"Haroon Musa Levy. Acquitted!"

 

Over the course of the interviews I have done, certain characters stand out. One of the most colourful of these characters was Haroon (Aron) Levy. Whilst quite a few people mentioned him, his son Edward and nephew Joshua, shared the most fantastic stories about this man. I have put just some of these stories together in this post.


Joshua:

 Let me tell you about my Uncle Haroon Levy, because in my opinion he was the most picturesque, the most interesting figure in Sudan. He was born in 1872, tall and thin with a square chin.


Edward:

My father did a lot of things in Sudan, his name was Aron Musa Levy – but in Sudan they say Haroon. He was always working, always. Never idle. He sold oil, vinegar, he made wine at home for the people to buy at Pesach. He used to make soujouk,* stuffing the intestines with meat and selling them. He used to make basturma,** he had rope hanging the meat in his house. He tried to sell bottles one time, he fixed chairs. Anything.

 

Joshua:

He was also very clever, because throughout his many occupations he had quarrels with people and several times he found himself in court because of them, and he was so clever that he always refuted every accusation and it was always announced,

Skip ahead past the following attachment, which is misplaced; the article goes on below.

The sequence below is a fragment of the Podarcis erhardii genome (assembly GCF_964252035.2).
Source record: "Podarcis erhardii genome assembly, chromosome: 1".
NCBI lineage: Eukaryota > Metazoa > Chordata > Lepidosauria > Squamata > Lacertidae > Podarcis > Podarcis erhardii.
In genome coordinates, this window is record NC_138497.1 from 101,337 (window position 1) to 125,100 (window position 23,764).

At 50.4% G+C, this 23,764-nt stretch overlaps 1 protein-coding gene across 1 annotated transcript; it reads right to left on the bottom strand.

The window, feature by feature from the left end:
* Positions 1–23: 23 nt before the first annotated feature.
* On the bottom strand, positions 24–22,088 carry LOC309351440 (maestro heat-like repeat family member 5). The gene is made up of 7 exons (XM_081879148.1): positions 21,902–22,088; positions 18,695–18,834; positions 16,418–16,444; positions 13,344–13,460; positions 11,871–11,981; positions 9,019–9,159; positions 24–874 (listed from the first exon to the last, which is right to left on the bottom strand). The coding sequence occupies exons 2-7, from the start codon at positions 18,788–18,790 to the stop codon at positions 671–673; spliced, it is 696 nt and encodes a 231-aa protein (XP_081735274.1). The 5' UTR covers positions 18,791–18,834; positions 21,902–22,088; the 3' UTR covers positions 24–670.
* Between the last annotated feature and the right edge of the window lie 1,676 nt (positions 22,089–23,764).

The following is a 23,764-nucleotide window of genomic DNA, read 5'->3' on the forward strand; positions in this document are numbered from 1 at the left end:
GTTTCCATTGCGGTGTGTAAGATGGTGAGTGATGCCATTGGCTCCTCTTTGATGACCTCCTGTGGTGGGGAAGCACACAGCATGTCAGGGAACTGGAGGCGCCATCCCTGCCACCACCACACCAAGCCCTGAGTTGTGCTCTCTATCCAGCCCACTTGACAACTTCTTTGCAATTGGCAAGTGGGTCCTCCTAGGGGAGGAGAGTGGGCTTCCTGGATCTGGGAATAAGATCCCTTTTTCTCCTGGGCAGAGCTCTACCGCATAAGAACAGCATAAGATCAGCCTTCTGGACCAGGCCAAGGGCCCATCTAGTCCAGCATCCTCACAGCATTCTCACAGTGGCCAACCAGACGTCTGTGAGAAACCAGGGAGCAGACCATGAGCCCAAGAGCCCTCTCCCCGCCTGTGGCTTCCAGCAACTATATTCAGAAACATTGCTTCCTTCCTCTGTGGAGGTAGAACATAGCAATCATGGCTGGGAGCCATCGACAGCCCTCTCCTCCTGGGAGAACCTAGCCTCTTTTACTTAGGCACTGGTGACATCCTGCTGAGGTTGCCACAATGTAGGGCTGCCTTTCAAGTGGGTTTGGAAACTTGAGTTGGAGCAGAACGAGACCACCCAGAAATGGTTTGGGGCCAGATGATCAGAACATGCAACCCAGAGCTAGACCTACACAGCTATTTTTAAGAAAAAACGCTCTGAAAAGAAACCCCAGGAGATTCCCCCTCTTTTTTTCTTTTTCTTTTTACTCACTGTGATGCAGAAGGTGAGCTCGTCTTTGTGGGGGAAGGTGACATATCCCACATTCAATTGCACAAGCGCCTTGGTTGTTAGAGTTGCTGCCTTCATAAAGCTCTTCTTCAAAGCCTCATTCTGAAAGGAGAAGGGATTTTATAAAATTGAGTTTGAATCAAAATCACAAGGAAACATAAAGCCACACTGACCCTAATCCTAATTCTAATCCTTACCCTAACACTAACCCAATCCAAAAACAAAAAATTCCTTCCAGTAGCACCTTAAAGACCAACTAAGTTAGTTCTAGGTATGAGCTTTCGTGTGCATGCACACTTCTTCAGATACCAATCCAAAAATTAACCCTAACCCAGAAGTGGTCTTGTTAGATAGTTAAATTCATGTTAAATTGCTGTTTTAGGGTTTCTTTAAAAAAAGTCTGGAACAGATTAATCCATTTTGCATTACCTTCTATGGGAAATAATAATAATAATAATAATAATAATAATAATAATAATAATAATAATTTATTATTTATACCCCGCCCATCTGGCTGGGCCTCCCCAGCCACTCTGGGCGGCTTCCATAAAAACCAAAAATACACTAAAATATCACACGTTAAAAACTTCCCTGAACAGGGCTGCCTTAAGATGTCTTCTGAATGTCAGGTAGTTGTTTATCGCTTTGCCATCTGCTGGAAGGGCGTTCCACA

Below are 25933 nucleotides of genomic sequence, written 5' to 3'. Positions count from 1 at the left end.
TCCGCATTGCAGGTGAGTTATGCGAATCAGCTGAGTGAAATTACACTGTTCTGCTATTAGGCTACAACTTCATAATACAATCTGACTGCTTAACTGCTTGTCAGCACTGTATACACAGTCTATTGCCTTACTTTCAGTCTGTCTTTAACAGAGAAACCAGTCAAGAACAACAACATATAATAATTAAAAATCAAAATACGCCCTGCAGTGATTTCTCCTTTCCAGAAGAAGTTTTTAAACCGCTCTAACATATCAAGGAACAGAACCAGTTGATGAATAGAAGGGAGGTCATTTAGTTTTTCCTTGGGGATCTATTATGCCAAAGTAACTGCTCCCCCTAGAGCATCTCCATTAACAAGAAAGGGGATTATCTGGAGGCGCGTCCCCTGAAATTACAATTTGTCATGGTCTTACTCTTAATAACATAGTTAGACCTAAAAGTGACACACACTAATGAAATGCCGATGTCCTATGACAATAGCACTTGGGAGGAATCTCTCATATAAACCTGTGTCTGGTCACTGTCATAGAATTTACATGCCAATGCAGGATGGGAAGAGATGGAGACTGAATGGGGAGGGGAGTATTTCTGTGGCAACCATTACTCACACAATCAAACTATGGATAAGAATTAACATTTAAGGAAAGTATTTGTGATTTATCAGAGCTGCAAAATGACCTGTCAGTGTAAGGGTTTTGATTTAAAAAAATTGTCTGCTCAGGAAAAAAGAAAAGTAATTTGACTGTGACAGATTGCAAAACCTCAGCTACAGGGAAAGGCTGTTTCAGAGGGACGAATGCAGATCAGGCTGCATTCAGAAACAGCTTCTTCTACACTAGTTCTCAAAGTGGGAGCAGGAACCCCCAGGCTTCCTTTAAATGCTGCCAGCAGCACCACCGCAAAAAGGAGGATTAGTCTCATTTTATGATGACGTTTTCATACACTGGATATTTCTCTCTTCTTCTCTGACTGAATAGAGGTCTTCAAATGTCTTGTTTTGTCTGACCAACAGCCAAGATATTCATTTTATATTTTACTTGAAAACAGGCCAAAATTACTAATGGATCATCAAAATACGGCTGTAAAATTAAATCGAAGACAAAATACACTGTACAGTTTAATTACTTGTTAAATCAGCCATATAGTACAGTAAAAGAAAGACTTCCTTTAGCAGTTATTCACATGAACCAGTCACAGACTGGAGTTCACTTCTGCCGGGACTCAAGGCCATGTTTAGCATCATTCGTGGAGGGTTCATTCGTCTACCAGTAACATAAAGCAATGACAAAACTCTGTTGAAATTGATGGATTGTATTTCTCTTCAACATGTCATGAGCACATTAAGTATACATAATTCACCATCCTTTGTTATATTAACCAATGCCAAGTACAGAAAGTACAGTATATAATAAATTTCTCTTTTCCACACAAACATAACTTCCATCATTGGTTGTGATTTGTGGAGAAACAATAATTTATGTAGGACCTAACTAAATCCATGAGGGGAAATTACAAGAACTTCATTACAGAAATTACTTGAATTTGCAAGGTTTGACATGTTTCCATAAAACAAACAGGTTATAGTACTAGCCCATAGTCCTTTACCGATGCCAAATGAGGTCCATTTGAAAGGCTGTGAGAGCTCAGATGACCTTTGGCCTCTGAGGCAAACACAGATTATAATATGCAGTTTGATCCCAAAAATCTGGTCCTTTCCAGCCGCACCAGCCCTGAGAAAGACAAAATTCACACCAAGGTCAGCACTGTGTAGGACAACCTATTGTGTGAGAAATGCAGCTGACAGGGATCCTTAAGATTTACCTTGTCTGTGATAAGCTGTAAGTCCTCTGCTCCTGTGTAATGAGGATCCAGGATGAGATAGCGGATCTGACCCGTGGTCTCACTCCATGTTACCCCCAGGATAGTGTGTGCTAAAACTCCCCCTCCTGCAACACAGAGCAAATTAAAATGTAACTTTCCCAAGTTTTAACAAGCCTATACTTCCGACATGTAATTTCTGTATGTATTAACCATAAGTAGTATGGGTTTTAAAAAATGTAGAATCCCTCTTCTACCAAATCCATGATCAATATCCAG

‘Haroon Musa Levy. Acquitted!’

 I’ll tell you some of these stories of Uncle Haroon in court.


He had a horse that he used for his cart and he used to tie the horse outside his house and the horse used to neigh loudly and make noise and disturb the neighbours at night. They complained and they complained and he ignored them, so they filed a complaint against him and he was called to court. Now, Uncle Haroon had another job that was to clean the Jewish cemetery. He would go there, collect the leaves, keep the graves tidy, and in return for that he would get a certain fee from the Jewish Community. That means he had the keys to the cemetery, because usually it was locked. One day before the case was due to begin he took his horse and tied it inside the cemetery. And so when the case started the prosecution said that the people could not sleep because the horse disturbed the calm of the neighbourhood, and that they wanted compensation and so on. So Uncle Haroon went into the box and the Judge said to him,